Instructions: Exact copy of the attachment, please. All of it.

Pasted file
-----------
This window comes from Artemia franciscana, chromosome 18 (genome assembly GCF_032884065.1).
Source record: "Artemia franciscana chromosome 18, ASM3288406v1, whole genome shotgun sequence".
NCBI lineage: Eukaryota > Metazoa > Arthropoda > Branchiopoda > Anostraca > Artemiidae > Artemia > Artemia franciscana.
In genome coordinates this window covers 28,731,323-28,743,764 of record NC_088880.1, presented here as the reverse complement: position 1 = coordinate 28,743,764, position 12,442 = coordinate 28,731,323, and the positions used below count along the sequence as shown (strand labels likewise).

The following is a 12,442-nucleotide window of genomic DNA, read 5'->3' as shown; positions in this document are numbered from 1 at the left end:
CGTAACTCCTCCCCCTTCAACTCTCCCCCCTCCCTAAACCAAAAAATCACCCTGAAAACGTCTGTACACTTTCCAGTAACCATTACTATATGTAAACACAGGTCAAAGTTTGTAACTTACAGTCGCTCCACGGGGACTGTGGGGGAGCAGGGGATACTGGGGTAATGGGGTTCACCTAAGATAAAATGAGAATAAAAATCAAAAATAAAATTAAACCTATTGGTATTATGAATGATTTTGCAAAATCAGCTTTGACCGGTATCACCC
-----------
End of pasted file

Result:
This window comes from Artemia franciscana, chromosome 18 (genome assembly GCF_032884065.1).
Source record: "Artemia franciscana chromosome 18, ASM3288406v1, whole genome shotgun sequence".
NCBI lineage: Eukaryota > Metazoa > Arthropoda > Branchiopoda > Anostraca > Artemiidae > Artemia > Artemia franciscana.
In genome coordinates this window covers 28,731,323-28,743,764 of record NC_088880.1, presented here as the reverse complement: position 1 = coordinate 28,743,764, position 12,442 = coordinate 28,731,323, and the positions used below count along the sequence as shown (strand labels likewise).

The following is a 12,442-nucleotide window of genomic DNA, read 5'->3' as shown; positions in this document are numbered from 1 at the left end:
CGTAACTCCTCCCCCTTCAACTCTCCCCCCTCCCTAAACCAAAAAATCACCCTGAAAACGTCTGTACACTTTCCAGTAACCATTACTATATGTAAACACAGGTCAAAGTTTGTAACTTACAGTCGCTCCACGGGGACTGTGGGGGAGCAGGGGATACTGGGGTAATGGGGTTCACCTAAGATAAAATGAGAATAAAAATCAAAAATAAAATTAAACCTATTGGTATTATGAATGATTTTGCAAAATCAGCTTTGACCGGTATCACCC